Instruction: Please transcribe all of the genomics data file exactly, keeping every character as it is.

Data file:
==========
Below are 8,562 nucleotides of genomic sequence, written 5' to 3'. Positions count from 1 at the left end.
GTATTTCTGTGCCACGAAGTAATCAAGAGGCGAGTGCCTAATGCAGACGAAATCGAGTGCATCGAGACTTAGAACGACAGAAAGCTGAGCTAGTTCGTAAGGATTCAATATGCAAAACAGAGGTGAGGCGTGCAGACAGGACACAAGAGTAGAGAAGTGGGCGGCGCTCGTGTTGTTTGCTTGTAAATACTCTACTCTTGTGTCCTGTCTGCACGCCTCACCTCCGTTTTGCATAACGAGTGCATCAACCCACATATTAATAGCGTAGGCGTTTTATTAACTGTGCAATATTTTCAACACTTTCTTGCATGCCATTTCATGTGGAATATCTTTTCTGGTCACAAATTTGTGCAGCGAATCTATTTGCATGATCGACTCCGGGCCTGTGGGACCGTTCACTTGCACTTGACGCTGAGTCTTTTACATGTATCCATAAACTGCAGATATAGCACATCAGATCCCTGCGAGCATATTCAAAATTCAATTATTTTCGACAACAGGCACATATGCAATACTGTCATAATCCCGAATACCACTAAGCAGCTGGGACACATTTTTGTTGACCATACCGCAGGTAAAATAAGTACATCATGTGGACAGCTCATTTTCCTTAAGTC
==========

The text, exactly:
Below are 8,562 nucleotides of genomic sequence, written 5' to 3'. Positions count from 1 at the left end.
GTATTTCTGTGCCACGAAGTAATCAAGAGGCGAGTGCCTAATGCAGACGAAATCGAGTGCATCGAGACTTAGAACGACAGAAAGCTGAGCTAGTTCGTAAGGATTCAATATGCAAAACAGAGGTGAGGCGTGCAGACAGGACACAAGAGTAGAGAAGTGGGCGGCGCTCGTGTTGTTTGCTTGTAAATACTCTACTCTTGTGTCCTGTCTGCACGCCTCACCTCCGTTTTGCATAACGAGTGCATCAACCCACATATTAATAGCGTAGGCGTTTTATTAACTGTGCAATATTTTCAACACTTTCTTGCATGCCATTTCATGTGGAATATCTTTTCTGGTCACAAATTTGTGCAGCGAATCTATTTGCATGATCGACTCCGGGCCTGTGGGACCGTTCACTTGCACTTGACGCTGAGTCTTTTACATGTATCCATAAACTGCAGATATAGCACATCAGATCCCTGCGAGCATATTCAAAATTCAATTATTTTCGACAACAGGCACATATGCAATACTGTCATAATCCCGAATACCACTAAGCAGCTGGGACACATTTTTGTTGACCATACCGCAGGTAAAATAAGTACATCATGTGGACAGCTCATTTTCCTTAAGTC